10 September 2009

Who knew Science was so dangerous? (aka my 100th post)

I think its very appropriate this post is the 100th to make to my blog. So, without delay, let's get to what I want to share: a day in the life of Bowie's Physics classes.

my trip to the ERToday was a crazy day. It started out like any other. I was able to remember that I had duty, so I went down there and "did my duty", literally.  First block went of without a hitch. We covered some homework and then proceeded to an activity I learned at an AP conference. Students stand one meter apart, stopwatches in hand, while another student (or myself) walks/runs/jogs past. Since they have all started their stopwatches at the same time, they stop their watch when I pass them. We use this data to make a graph of position vs. time. We interpolate and extrapolate. We find the slope of the line, which just happens to be the velocity. I show them how you can have a negative velocity. Literally, the activity is everything that is right about physics. Unless, of course, something goes wrong.

Like today, during second block. Things went horribly wrong. I changed things up a bit. Problem  #1: we did the activity inside, normally we do this outside, like we did in 1st block. Problem  #2: I was the person doing the walking/running/jogging, normally a student or two are the ones doing the running/walking/jogging (I'm no spring chicken anymore). Problem #3: I was wearing my most comfortable shoes, which also happen to be the worst shoes in which to run. Note to self: either wear your running shoes, or wear a helmet next time!

Trials 1-4: I walked, I jogged, I walked really slow, I walked backwards (negative velocity). Everything was fine. Trial 5: I decided to move at a variable velocity by starting at a walk, increasing to a run, then slowing back to a walk. And then it happened: I ran out of room when I got to the part where I should have been slowing to a walk. I put the brakes on and started to stumble. I had no more breaks, lost all control, and fell. My only thought was, "Hmmmm, there's the greenhouse (made of metal and glass) right in front of me. I'm going to go straight through the glass. This is going to be really bad." I went down and negatively accelerated my head in a very short amount of time, thereby splitting the back of my ear open. I immediately said a few words, which were hopefully not heard by my students, and  got up to sit on the bench in front of the greenhouse. I realized later this was the same bench that just a second ago was in contact with my ribs. I put my hand to the side of my head and thought, "Okay, this isn't that bad. But boy does this hurt!"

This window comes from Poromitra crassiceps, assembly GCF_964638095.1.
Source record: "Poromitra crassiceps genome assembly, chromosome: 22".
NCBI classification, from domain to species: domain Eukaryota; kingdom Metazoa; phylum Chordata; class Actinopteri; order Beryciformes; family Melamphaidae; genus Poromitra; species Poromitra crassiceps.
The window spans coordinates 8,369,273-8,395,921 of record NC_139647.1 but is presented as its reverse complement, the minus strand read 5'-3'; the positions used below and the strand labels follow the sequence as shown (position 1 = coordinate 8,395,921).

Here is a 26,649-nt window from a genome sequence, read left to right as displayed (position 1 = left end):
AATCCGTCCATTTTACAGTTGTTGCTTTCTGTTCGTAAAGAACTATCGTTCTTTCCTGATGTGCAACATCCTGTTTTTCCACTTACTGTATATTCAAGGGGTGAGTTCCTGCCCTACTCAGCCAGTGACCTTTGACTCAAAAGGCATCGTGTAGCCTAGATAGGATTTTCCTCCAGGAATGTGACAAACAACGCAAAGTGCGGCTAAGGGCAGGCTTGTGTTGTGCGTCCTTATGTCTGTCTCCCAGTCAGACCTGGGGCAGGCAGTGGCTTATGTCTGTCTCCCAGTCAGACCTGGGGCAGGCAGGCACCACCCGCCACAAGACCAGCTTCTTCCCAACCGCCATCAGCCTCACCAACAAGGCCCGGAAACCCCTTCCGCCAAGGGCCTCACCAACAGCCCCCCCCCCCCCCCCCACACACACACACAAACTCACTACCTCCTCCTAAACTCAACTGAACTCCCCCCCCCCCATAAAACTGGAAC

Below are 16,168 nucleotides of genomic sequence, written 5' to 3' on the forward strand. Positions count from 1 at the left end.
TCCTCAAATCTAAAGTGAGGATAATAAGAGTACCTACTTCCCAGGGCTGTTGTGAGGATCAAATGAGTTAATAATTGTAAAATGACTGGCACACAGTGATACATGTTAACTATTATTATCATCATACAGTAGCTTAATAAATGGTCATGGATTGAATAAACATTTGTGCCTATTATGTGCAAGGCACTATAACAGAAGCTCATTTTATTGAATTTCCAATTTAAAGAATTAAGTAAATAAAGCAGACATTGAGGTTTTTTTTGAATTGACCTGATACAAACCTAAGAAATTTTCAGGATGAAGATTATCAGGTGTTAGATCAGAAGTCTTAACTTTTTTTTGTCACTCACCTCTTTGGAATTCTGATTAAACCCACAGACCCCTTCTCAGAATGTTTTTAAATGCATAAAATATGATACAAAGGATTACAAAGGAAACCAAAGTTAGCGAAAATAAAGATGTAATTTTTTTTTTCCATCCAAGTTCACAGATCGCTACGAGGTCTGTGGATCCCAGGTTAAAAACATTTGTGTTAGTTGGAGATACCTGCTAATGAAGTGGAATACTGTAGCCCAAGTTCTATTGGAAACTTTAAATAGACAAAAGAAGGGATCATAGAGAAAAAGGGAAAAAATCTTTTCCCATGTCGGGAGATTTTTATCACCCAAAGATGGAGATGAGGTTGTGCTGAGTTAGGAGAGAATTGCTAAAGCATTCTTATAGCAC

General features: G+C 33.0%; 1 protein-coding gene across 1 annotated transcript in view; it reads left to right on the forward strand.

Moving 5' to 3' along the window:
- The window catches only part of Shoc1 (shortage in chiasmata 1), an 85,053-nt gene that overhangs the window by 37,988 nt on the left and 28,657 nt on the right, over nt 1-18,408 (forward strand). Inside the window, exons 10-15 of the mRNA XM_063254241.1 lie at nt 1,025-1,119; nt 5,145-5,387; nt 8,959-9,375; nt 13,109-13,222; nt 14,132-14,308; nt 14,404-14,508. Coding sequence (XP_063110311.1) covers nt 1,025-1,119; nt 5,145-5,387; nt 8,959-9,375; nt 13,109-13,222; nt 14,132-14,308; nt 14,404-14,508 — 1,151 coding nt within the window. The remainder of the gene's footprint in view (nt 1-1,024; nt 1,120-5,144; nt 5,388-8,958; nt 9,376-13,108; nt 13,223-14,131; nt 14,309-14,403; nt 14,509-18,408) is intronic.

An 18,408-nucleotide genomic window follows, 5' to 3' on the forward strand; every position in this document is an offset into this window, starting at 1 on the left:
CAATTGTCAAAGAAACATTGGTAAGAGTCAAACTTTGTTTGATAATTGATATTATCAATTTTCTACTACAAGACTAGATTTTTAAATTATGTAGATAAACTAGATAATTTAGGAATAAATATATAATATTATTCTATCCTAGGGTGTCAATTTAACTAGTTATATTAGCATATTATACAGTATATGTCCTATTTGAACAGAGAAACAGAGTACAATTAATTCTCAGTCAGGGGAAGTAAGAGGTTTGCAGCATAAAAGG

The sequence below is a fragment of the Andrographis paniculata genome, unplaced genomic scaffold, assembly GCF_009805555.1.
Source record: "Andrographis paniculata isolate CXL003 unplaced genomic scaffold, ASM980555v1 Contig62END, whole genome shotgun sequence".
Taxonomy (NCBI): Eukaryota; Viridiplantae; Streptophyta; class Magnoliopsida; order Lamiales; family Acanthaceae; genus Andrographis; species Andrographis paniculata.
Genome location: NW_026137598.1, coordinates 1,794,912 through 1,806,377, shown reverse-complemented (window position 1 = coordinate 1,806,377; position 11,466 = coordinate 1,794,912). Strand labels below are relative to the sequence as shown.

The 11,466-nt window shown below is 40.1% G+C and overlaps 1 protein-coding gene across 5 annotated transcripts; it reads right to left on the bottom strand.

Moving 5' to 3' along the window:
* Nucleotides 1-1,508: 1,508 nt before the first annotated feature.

I looked up at my students and said, "Why don't we just skip Trial 6?" I looked down at my hand, upon removing it from the side of my head and realized I might have a couple of small cuts there, since I noticed some blood, but not an enormous amount. No problem. "Could someone get me some tissue?" Strangely enough, only one or two students were actually moving. (I think they were stunned that I was that clumsy.) Tissue arrives.